1. Lock your bike to an immovable anchor point, such as a bike stand or railings. Make sure the bike and lock cannot be lifted over the anchor point.
2. Use a quality lock (we’ll cover how to choose the right lock later) to secure your rear wheel and the rear triangle of the frame to your chosen anchor point.
3. Better still, use a second lock to also secure your front wheel (and ideally the front of the frame) because it’s relatively easy for a thief to undo the wheel and make off with it.
4. If you do use multiple locks, it’s worthwhile having locks of different types (for example, a D-lock and a chain lock, or a key lock and a combination lock). Vulnerabilities differ and a thief may have the means to break one, but not another.
5. If someone does try to break your locks, you want to make it difficult for them:
- Keep the locks off the ground so potential thieves can’t use it to gain extra leverage when using bolt cutters or as a solid surface for sledgehammers.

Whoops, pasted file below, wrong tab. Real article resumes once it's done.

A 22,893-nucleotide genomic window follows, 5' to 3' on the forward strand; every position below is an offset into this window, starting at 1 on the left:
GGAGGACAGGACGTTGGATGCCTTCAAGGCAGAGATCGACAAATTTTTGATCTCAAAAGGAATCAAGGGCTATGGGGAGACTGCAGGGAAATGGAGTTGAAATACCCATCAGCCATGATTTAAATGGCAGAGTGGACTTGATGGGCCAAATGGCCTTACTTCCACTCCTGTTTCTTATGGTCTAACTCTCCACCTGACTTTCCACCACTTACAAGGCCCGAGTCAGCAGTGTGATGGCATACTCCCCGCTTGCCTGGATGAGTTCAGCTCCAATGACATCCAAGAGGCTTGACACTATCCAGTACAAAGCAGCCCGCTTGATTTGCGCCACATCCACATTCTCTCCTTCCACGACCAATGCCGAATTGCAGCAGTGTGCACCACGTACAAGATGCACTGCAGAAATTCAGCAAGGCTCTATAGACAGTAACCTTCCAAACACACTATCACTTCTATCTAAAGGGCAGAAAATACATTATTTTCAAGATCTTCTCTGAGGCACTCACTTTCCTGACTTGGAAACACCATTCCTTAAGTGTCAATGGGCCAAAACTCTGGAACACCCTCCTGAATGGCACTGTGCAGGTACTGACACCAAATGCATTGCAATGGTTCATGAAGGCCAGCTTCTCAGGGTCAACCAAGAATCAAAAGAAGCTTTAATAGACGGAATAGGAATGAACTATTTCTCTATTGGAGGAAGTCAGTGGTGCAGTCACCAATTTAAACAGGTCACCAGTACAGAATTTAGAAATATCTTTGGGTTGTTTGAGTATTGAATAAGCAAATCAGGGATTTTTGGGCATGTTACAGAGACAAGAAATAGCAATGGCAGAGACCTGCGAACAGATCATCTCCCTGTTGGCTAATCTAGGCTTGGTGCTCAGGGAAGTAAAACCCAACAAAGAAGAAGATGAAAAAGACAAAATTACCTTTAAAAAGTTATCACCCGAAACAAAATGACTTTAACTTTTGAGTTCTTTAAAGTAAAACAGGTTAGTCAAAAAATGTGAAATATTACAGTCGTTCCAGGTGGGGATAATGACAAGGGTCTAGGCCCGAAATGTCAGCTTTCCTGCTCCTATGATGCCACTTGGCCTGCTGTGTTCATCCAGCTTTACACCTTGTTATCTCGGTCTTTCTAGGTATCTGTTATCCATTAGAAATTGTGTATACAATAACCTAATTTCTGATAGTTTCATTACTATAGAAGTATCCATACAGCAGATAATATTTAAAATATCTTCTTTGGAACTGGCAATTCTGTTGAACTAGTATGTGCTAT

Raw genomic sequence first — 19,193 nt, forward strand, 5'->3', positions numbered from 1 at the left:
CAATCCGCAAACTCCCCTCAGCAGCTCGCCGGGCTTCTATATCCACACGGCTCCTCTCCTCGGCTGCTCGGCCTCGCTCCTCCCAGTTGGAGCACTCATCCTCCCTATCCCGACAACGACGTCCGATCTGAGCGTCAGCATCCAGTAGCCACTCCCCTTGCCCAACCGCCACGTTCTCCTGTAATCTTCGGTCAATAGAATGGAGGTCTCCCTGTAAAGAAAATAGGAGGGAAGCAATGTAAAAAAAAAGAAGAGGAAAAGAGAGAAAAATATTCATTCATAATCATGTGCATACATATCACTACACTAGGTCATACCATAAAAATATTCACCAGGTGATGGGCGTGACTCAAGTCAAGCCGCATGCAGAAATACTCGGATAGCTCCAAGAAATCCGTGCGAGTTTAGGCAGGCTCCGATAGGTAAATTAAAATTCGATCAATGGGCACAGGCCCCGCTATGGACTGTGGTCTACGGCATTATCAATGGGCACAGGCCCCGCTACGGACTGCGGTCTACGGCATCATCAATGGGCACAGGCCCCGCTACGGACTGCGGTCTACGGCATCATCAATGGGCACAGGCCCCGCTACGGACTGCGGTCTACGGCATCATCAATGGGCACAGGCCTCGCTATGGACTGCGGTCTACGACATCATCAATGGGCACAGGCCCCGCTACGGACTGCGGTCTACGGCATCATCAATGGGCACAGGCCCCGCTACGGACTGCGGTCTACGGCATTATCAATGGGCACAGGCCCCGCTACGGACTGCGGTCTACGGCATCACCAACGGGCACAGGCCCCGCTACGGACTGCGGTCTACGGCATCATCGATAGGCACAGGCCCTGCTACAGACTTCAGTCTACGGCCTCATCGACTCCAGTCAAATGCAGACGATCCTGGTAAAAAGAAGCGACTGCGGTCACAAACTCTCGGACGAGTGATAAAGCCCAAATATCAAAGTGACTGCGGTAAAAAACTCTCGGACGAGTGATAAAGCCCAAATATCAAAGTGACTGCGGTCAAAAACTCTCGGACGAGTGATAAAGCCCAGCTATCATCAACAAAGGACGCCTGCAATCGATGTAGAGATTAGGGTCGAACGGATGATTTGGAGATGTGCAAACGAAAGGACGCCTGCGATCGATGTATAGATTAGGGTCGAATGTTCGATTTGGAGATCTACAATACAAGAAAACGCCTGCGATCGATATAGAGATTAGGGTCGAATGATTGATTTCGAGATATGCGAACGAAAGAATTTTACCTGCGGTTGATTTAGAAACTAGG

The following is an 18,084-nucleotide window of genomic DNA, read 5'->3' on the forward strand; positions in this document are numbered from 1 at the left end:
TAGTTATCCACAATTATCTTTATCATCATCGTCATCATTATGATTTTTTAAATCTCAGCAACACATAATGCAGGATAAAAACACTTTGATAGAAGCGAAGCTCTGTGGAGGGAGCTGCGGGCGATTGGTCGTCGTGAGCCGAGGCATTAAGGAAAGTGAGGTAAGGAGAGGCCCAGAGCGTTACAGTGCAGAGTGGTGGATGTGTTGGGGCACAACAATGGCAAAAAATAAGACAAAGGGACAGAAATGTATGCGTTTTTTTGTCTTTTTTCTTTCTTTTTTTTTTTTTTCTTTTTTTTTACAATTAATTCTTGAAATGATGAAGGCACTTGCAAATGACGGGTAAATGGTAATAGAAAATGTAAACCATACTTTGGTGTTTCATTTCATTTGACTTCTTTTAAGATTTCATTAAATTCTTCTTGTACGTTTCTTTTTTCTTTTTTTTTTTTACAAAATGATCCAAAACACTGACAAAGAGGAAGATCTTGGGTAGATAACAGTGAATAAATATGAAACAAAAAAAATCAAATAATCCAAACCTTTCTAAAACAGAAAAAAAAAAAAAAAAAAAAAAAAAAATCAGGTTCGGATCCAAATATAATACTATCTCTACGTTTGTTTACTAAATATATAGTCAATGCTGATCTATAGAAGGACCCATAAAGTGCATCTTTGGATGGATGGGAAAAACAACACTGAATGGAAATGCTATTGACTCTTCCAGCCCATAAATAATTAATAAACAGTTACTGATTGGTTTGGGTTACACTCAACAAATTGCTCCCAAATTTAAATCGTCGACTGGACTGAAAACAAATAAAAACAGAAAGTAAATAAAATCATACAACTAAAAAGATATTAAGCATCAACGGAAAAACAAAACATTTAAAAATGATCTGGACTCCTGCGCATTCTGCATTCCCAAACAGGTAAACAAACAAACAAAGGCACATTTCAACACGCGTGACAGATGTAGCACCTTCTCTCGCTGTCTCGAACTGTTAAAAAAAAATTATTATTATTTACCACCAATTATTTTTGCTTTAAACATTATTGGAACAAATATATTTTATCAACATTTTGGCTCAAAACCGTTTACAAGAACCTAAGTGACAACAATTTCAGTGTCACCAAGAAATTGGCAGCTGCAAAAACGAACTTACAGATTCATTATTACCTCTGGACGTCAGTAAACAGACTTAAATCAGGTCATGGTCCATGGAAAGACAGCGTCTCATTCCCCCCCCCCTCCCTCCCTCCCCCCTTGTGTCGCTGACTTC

- Fit the locks as tightly around the frame and support as possible. Leaving too much room inside the lock will also make it easier for a thief to get the leverage required to break it.
How not to lock a bike
- Don’t lock your bike using only the front wheel. A thief can simply undo the wheel and walk away with the rest of your bike in seconds. A lonely front wheel secured to a bike rack is an all too familiar sight
- Don’t lock your bike to another bike
- Don’t lock your bike via only the frame. You’ll leave plenty of space inside the lock, making it vulnerable to attack, and a thief can steal your unsecured wheels.
- Before you leave your bike, double-check the locks are secured and you’ve fixed them around your anchor point!
Types of bike lock
What type of lock do you need?
There is a wide range of different lock types available, each of which have pros and cons, depending on your budget, the level of security required, where you’re locking your bike, and how transportable you need the lock to be.
When choosing a lock, you need to consider the value of your bike. An expensive bike is potentially more attractive to a thief than a cheaper model because it has a high resale value, either complete or for its parts.
A quality lock shouldn’t be an afterthought when you buy a bike and, as a rough guide, you should look to spend at least 10 per cent of the value of your bike on a lock, if you’re serious about bike security.
Weight is also an important consideration. A robust lock will be heavy to carry around, although many D-locks come with mounts to fix them to your bike.